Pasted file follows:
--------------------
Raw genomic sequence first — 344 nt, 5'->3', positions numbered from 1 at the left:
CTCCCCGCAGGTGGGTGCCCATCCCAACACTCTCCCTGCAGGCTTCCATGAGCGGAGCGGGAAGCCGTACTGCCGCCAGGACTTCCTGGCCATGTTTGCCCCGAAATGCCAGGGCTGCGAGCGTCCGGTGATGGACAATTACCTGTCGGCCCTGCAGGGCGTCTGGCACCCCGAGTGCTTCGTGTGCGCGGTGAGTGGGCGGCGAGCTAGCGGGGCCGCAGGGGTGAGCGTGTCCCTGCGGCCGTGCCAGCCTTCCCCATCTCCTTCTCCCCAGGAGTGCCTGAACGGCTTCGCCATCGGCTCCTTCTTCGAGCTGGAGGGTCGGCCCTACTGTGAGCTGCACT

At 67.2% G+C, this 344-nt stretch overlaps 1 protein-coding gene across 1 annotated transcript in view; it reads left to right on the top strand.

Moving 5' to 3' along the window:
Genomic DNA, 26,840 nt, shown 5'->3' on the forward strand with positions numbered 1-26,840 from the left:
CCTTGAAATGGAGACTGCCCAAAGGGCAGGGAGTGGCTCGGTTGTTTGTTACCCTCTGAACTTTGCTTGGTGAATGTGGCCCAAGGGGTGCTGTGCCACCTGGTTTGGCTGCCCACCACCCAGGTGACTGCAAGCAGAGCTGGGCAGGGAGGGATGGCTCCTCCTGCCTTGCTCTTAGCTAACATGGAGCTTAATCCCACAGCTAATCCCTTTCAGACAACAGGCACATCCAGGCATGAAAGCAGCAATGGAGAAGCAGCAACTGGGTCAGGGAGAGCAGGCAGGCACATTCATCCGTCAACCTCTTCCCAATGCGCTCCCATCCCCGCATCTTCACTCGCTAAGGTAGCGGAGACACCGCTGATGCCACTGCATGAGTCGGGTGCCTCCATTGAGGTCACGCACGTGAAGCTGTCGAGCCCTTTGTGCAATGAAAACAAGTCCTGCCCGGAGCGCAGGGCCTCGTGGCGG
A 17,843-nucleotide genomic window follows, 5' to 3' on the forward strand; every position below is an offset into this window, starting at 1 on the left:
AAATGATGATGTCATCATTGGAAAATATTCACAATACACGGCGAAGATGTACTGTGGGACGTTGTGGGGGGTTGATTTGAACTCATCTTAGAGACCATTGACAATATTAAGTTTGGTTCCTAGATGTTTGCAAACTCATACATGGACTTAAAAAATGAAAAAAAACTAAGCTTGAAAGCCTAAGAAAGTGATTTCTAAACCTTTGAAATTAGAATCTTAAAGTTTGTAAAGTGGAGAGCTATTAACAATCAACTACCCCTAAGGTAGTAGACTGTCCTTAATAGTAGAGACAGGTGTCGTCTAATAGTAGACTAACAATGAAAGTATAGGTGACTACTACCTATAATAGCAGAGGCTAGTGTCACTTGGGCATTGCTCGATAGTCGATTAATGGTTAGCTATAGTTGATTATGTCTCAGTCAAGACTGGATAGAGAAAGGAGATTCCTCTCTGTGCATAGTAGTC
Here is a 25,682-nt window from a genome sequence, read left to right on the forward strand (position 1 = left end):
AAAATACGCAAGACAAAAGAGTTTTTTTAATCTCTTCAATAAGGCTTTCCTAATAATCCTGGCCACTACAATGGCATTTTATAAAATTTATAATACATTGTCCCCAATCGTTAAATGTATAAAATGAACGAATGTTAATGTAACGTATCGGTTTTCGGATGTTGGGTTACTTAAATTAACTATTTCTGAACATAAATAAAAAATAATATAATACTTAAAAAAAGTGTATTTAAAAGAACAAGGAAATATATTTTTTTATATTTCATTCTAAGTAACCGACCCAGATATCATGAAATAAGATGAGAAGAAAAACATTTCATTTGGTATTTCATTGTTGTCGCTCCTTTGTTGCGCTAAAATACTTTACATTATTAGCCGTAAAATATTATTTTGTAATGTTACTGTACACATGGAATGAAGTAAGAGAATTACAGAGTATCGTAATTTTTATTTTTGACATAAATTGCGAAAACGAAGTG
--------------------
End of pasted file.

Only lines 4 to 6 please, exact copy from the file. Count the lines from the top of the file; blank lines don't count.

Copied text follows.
Moving 5' to 3' along the window:
Genomic DNA, 26,840 nt, shown 5'->3' on the forward strand with positions numbered 1-26,840 from the left:
CCTTGAAATGGAGACTGCCCAAAGGGCAGGGAGTGGCTCGGTTGTTTGTTACCCTCTGAACTTTGCTTGGTGAATGTGGCCCAAGGGGTGCTGTGCCACCTGGTTTGGCTGCCCACCACCCAGGTGACTGCAAGCAGAGCTGGGCAGGGAGGGATGGCTCCTCCTGCCTTGCTCTTAGCTAACATGGAGCTTAATCCCACAGCTAATCCCTTTCAGACAACAGGCACATCCAGGCATGAAAGCAGCAATGGAGAAGCAGCAACTGGGTCAGGGAGAGCAGGCAGGCACATTCATCCGTCAACCTCTTCCCAATGCGCTCCCATCCCCGCATCTTCACTCGCTAAGGTAGCGGAGACACCGCTGATGCCACTGCATGAGTCGGGTGCCTCCATTGAGGTCACGCACGTGAAGCTGTCGAGCCCTTTGTGCAATGAAAACAAGTCCTGCCCGGAGCGCAGGGCCTCGTGGCGG